This book provides unparalleled insights into the workings of the Supreme Court and the often wildly unpredictable and clandestine underpinnings of rules of law that eventually emerge in far tidier terms in the justices’ written opinions. It is rich with revelations, intrigue, and scholarly perspective about the law and politics of capital punishment. A Wild Justice pays many handsome dividends in the reading.
|By: James R. Acker Sunday November 3, 2013 2:58 pm|
|By: James K. Galbraith Sunday January 29, 2012 1:59 pm|
The Benefit and the Burden begins with a short history of American taxation and a description of the core issues in the definition of income. It follows with some discussion of the principal economic arguments that have flowed around the relationship between taxes, growth and fairness, and then proceeds to examine the issues surrounding preferences in our tax code – for housing, for charitable contributions, for capital gains, and the problem of taxing corporate profits. It ends with a discussion of reform proposals, and Bruce makes his case for a VAT to close the revenue gap and fund the government that we will need, among other things, to support an increasingly elderly population.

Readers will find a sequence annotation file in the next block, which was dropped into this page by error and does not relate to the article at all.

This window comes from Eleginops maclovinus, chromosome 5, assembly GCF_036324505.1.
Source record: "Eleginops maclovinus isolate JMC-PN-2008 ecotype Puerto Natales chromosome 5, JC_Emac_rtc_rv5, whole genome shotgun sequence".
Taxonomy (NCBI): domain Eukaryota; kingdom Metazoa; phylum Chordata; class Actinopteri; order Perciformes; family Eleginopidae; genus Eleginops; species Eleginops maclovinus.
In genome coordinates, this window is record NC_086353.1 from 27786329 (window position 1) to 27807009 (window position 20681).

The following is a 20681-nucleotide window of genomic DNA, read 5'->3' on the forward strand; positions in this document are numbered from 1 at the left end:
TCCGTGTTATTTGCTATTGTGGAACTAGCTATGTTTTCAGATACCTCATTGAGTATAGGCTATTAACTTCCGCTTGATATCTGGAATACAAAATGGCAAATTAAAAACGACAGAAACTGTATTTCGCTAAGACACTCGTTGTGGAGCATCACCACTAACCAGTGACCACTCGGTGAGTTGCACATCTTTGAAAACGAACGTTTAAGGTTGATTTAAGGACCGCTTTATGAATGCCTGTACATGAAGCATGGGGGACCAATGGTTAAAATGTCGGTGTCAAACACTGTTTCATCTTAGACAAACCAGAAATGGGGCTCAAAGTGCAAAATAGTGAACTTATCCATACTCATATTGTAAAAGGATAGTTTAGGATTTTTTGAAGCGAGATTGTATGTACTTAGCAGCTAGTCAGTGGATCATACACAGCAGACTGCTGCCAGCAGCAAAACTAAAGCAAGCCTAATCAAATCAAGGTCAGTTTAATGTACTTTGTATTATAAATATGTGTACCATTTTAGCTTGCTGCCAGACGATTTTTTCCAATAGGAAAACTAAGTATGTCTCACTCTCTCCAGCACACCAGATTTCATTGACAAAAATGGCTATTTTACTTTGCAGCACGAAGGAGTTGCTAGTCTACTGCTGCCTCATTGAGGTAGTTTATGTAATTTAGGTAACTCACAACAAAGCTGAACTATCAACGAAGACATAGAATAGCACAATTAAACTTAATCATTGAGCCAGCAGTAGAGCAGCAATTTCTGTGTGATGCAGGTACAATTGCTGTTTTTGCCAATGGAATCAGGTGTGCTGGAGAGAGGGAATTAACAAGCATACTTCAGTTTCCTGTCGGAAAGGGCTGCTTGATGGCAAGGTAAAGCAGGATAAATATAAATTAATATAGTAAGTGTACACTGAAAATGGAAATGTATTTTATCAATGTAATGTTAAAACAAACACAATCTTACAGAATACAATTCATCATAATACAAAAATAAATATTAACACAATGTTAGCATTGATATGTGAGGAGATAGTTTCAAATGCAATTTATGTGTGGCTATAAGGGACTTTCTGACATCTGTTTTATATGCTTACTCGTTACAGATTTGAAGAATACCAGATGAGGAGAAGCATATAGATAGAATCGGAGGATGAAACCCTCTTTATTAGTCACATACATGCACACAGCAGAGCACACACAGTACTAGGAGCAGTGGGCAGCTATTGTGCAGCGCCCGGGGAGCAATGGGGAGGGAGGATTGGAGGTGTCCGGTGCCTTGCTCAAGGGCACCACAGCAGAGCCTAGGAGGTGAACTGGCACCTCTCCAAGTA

|By: Brian Balogh Sunday October 9, 2011 1:59 pm|
How has American nation-building changed the world? What can we learn from this history? How has this history been used and misused by American policy makers? And what makes nation-building work – what has undermined it?
These are just a few of the questions that Jermi Suri asks and answers in Liberty’s Surest Guardian.